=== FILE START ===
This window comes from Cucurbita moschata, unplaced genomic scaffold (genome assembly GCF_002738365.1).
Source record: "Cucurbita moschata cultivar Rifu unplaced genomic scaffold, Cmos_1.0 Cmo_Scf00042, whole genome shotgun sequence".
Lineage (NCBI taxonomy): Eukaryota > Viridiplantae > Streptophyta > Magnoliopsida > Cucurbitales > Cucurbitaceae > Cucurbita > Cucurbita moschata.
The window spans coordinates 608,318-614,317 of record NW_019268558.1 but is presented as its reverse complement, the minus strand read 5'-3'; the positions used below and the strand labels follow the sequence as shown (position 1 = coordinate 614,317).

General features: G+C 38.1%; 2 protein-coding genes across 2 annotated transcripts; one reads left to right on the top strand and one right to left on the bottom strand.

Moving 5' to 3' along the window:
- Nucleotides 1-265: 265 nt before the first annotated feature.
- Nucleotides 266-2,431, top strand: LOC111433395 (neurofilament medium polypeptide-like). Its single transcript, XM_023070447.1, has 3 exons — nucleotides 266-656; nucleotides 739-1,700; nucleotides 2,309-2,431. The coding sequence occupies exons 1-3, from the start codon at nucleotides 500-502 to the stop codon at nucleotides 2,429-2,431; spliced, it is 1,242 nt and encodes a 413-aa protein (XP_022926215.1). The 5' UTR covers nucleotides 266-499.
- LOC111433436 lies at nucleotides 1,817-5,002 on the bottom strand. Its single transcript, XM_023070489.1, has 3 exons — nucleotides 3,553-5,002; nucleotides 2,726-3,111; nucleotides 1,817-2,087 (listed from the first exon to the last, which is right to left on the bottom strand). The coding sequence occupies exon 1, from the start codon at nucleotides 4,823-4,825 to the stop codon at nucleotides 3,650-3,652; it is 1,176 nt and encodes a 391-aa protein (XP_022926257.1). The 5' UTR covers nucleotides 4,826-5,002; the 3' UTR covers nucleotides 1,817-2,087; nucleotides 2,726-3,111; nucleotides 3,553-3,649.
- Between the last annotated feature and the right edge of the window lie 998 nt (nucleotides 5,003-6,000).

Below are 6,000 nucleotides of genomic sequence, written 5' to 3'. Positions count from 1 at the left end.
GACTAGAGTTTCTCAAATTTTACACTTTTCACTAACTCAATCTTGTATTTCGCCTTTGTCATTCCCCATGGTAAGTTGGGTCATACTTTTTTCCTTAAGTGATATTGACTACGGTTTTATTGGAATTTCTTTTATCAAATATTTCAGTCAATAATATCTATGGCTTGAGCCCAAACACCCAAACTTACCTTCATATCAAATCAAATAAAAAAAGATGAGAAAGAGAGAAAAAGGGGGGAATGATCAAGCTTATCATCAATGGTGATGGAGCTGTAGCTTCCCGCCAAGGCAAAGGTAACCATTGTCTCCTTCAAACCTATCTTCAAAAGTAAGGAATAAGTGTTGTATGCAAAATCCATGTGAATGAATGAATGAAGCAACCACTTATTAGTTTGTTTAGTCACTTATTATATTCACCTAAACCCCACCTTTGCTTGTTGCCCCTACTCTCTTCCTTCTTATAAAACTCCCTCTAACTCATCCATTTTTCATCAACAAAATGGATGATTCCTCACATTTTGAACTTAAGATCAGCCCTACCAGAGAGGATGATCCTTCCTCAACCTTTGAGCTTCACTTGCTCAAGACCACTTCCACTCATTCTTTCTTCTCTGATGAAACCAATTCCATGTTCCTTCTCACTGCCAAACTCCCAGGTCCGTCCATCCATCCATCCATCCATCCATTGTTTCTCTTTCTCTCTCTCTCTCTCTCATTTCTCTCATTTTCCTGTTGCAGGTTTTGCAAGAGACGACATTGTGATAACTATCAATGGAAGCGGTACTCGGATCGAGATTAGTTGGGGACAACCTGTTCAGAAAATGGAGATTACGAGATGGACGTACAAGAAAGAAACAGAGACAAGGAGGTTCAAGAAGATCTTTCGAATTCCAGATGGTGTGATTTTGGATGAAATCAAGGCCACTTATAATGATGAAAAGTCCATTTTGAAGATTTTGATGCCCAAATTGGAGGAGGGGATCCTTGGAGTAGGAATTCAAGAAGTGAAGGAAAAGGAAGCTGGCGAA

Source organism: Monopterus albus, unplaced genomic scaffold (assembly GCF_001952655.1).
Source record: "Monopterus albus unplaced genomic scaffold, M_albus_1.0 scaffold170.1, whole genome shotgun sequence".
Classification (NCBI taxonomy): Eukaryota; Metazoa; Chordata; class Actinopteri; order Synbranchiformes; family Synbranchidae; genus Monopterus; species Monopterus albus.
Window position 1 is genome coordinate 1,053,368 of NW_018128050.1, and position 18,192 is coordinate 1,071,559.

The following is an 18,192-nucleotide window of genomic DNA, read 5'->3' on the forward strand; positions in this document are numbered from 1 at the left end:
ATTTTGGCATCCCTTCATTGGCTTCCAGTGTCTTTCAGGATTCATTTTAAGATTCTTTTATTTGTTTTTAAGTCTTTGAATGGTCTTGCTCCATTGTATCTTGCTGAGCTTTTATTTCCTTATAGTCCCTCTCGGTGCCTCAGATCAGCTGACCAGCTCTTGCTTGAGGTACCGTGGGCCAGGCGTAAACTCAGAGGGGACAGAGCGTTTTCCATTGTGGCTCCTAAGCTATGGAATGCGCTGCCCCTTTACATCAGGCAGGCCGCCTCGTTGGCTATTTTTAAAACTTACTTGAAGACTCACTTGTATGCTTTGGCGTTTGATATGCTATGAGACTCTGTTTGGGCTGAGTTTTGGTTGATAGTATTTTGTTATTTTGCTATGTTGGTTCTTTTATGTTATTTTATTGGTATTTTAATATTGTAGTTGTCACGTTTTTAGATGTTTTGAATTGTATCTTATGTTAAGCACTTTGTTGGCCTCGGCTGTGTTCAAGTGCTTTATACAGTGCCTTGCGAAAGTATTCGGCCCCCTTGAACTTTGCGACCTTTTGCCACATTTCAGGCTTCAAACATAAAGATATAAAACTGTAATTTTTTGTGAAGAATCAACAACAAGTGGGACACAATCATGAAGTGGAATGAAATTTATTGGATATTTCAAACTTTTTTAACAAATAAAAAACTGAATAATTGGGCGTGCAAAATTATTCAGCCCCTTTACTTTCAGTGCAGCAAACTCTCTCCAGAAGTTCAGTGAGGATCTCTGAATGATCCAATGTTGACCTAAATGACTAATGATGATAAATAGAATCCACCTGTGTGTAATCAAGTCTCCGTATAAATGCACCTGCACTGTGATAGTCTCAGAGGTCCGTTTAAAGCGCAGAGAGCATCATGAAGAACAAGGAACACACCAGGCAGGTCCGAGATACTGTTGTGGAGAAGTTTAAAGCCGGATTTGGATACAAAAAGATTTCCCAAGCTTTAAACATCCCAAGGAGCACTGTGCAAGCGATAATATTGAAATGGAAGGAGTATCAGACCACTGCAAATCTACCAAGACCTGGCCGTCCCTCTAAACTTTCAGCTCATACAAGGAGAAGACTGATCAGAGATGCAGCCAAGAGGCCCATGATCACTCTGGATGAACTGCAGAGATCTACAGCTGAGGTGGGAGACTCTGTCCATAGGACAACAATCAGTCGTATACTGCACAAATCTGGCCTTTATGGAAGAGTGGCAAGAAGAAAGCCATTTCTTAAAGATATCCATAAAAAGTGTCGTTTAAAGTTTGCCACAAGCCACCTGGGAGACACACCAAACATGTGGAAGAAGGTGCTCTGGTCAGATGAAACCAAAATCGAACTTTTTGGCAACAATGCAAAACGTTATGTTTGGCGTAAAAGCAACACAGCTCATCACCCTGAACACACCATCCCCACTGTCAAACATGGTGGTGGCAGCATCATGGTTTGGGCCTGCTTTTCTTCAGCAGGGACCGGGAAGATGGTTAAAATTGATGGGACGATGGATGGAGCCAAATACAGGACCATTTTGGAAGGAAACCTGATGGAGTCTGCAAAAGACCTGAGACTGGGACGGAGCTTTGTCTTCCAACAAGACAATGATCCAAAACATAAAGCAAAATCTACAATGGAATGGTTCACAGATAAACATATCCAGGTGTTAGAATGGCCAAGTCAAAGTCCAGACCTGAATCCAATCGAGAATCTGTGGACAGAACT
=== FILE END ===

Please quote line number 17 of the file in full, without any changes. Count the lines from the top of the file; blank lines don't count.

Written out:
The following is an 18,192-nucleotide window of genomic DNA, read 5'->3' on the forward strand; positions in this document are numbered from 1 at the left end: